Elsewhere, the American Druid Isaac Bonewits listed the “Law of Names” as one of many “Laws of Magic”. As he explained it:

Knowing the complete and true name of an object, being, or process gives one complete control over it. …knowing the complete and true name of something or someone means that you have achieved a complete understanding of its or their nature.

Ironically, this appears to disregard the common understanding of the name “name” as a convenient label for something, instead using the term to refer to an extended and comprehensive description. While fully grasping the functioning of a given entity might enable someone to exert control over it in certain ways, merely knowing its name – as most people use the word – is only a starting point.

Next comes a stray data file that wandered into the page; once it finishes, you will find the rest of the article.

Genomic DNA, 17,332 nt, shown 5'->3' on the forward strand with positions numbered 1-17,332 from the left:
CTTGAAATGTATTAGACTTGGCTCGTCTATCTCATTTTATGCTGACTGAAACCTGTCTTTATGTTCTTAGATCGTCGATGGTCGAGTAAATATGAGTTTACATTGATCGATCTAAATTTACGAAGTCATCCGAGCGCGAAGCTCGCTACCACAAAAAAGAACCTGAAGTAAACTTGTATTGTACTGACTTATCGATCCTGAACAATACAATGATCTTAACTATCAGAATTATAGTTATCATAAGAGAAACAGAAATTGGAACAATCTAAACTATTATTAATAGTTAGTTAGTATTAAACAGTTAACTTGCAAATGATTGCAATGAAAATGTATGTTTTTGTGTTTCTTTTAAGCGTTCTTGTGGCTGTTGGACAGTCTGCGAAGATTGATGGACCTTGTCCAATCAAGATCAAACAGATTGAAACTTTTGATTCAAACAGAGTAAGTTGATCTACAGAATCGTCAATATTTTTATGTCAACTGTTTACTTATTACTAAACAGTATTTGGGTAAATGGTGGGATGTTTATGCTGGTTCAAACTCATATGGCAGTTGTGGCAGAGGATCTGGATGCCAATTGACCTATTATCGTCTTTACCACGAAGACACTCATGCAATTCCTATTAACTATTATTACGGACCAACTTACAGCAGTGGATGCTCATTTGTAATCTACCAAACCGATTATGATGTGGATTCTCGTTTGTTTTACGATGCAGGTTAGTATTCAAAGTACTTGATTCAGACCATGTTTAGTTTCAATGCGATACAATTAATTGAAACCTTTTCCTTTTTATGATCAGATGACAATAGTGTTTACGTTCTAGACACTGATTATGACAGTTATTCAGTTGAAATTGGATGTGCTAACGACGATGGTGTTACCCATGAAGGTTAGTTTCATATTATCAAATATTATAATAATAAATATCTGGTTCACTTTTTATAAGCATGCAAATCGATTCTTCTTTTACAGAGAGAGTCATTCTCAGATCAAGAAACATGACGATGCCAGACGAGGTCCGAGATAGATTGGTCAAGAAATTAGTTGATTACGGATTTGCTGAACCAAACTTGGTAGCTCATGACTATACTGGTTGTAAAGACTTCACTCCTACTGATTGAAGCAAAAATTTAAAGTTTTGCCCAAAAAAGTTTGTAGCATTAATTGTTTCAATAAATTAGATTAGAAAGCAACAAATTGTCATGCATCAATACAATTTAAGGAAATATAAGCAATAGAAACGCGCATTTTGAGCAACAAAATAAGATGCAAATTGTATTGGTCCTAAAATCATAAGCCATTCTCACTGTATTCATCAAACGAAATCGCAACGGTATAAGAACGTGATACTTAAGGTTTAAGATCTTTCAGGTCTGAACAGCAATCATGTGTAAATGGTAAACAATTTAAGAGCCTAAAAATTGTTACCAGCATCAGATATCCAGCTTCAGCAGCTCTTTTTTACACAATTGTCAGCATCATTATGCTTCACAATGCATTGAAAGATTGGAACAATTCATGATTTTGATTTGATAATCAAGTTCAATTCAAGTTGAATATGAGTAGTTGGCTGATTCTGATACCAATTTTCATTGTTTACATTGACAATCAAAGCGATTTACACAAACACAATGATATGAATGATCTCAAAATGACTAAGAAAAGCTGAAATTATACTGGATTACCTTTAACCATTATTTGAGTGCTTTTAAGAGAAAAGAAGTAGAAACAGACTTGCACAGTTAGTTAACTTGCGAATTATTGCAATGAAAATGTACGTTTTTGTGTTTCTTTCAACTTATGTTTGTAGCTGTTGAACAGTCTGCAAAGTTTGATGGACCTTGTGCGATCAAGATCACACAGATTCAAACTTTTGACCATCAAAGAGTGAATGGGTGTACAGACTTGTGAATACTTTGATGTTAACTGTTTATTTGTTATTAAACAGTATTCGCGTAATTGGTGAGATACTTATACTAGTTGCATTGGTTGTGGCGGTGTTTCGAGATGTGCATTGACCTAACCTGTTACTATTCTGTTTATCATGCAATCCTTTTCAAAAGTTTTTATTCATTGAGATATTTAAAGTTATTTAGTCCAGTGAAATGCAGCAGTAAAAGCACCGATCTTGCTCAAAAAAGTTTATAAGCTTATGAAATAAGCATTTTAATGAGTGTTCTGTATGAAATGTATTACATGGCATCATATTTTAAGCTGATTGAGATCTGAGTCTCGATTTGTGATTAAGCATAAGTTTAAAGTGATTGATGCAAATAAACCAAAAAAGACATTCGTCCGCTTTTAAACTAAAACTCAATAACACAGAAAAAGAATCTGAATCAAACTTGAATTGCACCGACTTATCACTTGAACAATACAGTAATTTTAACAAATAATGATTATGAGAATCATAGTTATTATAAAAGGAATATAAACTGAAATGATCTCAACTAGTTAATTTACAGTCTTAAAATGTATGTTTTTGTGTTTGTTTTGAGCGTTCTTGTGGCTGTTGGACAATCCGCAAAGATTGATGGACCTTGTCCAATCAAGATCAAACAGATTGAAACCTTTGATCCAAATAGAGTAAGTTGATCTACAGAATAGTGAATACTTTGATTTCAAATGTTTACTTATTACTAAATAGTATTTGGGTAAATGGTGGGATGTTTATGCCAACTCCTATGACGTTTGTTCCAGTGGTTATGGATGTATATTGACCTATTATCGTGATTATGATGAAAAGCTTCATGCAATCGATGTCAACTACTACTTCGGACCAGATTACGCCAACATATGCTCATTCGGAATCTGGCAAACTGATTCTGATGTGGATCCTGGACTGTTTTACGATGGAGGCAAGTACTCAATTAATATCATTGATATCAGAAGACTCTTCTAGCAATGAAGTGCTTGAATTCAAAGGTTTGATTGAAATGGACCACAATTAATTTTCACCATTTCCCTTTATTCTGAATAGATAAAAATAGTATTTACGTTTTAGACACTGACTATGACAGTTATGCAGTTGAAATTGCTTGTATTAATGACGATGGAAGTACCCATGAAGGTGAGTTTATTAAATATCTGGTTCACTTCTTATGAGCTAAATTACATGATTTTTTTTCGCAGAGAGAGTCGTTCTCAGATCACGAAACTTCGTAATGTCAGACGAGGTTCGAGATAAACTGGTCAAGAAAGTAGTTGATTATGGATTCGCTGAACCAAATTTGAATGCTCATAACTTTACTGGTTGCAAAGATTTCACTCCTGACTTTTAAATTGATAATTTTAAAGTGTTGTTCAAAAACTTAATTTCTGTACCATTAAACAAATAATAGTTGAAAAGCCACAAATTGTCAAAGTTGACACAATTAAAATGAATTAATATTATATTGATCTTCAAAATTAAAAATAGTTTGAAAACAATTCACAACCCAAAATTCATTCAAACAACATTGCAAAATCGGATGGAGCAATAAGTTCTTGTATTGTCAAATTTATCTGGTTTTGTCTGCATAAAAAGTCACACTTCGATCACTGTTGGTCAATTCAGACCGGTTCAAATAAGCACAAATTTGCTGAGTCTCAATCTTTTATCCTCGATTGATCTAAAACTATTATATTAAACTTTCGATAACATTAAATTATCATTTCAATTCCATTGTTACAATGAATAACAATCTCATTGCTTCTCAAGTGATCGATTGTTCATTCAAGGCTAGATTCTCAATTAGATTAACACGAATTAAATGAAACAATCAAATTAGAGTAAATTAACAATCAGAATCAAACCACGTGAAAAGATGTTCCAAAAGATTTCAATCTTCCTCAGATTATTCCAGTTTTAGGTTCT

But even as nothing more than convenient labels, names do have a variety of “powers”. The reason they have power is that identities have power, and the use of names provides a way to create, access, alter, merge, separate and destroy identities. This applies not only to people, but also to events, concepts, and movements.

For instance, a name can serve to integrate multiple identities that would otherwise be separate, such as someone’s offline identity and whatever additional identities they may have online. By associating these with the one individual behind all of them, they can be resolved to a single identity and a single name, potentially compromising that person’s privacy or safety. Conversely, omitting any identifying information, or using a very common name like “Anonymous”, can prevent the unwanted unification of one’s identities.